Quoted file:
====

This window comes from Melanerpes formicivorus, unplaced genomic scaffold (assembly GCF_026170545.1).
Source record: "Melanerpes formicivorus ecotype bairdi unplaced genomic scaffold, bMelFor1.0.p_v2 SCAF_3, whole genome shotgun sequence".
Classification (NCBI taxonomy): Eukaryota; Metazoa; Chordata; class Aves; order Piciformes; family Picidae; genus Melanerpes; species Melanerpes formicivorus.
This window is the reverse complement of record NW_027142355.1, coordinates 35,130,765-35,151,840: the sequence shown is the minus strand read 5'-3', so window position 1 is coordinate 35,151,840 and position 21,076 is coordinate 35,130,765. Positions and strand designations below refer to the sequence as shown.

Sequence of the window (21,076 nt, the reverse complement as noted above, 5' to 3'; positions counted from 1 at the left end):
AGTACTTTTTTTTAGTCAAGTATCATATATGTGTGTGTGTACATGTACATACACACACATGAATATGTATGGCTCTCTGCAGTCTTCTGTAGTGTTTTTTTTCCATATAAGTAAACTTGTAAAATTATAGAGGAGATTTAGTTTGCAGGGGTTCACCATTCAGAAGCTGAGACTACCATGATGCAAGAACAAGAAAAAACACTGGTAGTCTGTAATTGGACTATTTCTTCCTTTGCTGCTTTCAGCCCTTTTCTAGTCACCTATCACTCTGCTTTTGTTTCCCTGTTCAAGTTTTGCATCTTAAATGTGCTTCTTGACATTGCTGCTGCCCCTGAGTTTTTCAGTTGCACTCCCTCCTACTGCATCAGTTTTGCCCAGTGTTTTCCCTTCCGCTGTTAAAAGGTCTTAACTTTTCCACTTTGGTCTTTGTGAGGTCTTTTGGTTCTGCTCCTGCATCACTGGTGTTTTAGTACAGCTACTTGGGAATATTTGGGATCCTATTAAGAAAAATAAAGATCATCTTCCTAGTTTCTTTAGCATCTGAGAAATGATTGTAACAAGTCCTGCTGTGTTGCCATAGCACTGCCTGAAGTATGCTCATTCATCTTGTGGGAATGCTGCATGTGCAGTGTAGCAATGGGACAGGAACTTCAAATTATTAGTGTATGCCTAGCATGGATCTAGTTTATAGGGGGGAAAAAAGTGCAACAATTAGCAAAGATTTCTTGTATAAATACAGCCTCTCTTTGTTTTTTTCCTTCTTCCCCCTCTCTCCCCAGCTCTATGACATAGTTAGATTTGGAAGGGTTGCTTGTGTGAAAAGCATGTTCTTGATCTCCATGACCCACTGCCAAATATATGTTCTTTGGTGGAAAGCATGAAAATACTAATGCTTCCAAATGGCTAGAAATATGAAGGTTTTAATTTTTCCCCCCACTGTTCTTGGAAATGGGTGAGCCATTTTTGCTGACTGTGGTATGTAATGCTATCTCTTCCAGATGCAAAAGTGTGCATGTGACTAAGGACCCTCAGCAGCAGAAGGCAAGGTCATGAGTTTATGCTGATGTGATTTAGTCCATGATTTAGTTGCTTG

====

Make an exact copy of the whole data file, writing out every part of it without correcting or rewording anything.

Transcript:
This window comes from Melanerpes formicivorus, unplaced genomic scaffold (assembly GCF_026170545.1).
Source record: "Melanerpes formicivorus ecotype bairdi unplaced genomic scaffold, bMelFor1.0.p_v2 SCAF_3, whole genome shotgun sequence".
Classification (NCBI taxonomy): Eukaryota; Metazoa; Chordata; class Aves; order Piciformes; family Picidae; genus Melanerpes; species Melanerpes formicivorus.
This window is the reverse complement of record NW_027142355.1, coordinates 35,130,765-35,151,840: the sequence shown is the minus strand read 5'-3', so window position 1 is coordinate 35,151,840 and position 21,076 is coordinate 35,130,765. Positions and strand designations below refer to the sequence as shown.

Sequence of the window (21,076 nt, the reverse complement as noted above, 5' to 3'; positions counted from 1 at the left end):
AGTACTTTTTTTTAGTCAAGTATCATATATGTGTGTGTGTACATGTACATACACACACATGAATATGTATGGCTCTCTGCAGTCTTCTGTAGTGTTTTTTTTCCATATAAGTAAACTTGTAAAATTATAGAGGAGATTTAGTTTGCAGGGGTTCACCATTCAGAAGCTGAGACTACCATGATGCAAGAACAAGAAAAAACACTGGTAGTCTGTAATTGGACTATTTCTTCCTTTGCTGCTTTCAGCCCTTTTCTAGTCACCTATCACTCTGCTTTTGTTTCCCTGTTCAAGTTTTGCATCTTAAATGTGCTTCTTGACATTGCTGCTGCCCCTGAGTTTTTCAGTTGCACTCCCTCCTACTGCATCAGTTTTGCCCAGTGTTTTCCCTTCCGCTGTTAAAAGGTCTTAACTTTTCCACTTTGGTCTTTGTGAGGTCTTTTGGTTCTGCTCCTGCATCACTGGTGTTTTAGTACAGCTACTTGGGAATATTTGGGATCCTATTAAGAAAAATAAAGATCATCTTCCTAGTTTCTTTAGCATCTGAGAAATGATTGTAACAAGTCCTGCTGTGTTGCCATAGCACTGCCTGAAGTATGCTCATTCATCTTGTGGGAATGCTGCATGTGCAGTGTAGCAATGGGACAGGAACTTCAAATTATTAGTGTATGCCTAGCATGGATCTAGTTTATAGGGGGGAAAAAAGTGCAACAATTAGCAAAGATTTCTTGTATAAATACAGCCTCTCTTTGTTTTTTTCCTTCTTCCCCCTCTCTCCCCAGCTCTATGACATAGTTAGATTTGGAAGGGTTGCTTGTGTGAAAAGCATGTTCTTGATCTCCATGACCCACTGCCAAATATATGTTCTTTGGTGGAAAGCATGAAAATACTAATGCTTCCAAATGGCTAGAAATATGAAGGTTTTAATTTTTCCCCCCACTGTTCTTGGAAATGGGTGAGCCATTTTTGCTGACTGTGGTATGTAATGCTATCTCTTCCAGATGCAAAAGTGTGCATGTGACTAAGGACCCTCAGCAGCAGAAGGCAAGGTCATGAGTTTATGCTGATGTGATTTAGTCCATGATTTAGTTGCTTG